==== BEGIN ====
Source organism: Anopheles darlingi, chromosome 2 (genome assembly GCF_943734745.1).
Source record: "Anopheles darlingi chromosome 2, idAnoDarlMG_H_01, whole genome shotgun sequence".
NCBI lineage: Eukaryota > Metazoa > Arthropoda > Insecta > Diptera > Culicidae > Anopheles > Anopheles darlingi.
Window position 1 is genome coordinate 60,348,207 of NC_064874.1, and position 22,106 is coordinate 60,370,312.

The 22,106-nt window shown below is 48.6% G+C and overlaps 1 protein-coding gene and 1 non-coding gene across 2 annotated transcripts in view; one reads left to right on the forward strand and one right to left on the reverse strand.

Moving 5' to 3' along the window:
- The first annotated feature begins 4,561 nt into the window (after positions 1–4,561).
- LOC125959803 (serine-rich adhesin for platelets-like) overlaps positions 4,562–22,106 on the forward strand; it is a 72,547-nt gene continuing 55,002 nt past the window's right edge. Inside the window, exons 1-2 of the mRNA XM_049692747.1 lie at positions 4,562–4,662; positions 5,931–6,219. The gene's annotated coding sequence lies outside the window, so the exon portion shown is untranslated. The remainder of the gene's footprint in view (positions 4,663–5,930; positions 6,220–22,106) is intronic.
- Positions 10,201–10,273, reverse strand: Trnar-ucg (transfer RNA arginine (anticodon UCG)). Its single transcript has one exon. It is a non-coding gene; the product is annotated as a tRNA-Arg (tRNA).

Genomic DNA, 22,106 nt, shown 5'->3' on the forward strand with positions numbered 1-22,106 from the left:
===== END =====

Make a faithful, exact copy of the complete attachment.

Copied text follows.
Source organism: Anopheles darlingi, chromosome 2 (genome assembly GCF_943734745.1).
Source record: "Anopheles darlingi chromosome 2, idAnoDarlMG_H_01, whole genome shotgun sequence".
NCBI lineage: Eukaryota > Metazoa > Arthropoda > Insecta > Diptera > Culicidae > Anopheles > Anopheles darlingi.
Window position 1 is genome coordinate 60,348,207 of NC_064874.1, and position 22,106 is coordinate 60,370,312.

The 22,106-nt window shown below is 48.6% G+C and overlaps 1 protein-coding gene and 1 non-coding gene across 2 annotated transcripts in view; one reads left to right on the forward strand and one right to left on the reverse strand.

Moving 5' to 3' along the window:
- The first annotated feature begins 4,561 nt into the window (after positions 1–4,561).
- LOC125959803 (serine-rich adhesin for platelets-like) overlaps positions 4,562–22,106 on the forward strand; it is a 72,547-nt gene continuing 55,002 nt past the window's right edge. Inside the window, exons 1-2 of the mRNA XM_049692747.1 lie at positions 4,562–4,662; positions 5,931–6,219. The gene's annotated coding sequence lies outside the window, so the exon portion shown is untranslated. The remainder of the gene's footprint in view (positions 4,663–5,930; positions 6,220–22,106) is intronic.
- Positions 10,201–10,273, reverse strand: Trnar-ucg (transfer RNA arginine (anticodon UCG)). Its single transcript has one exon. It is a non-coding gene; the product is annotated as a tRNA-Arg (tRNA).

Genomic DNA, 22,106 nt, shown 5'->3' on the forward strand with positions numbered 1-22,106 from the left: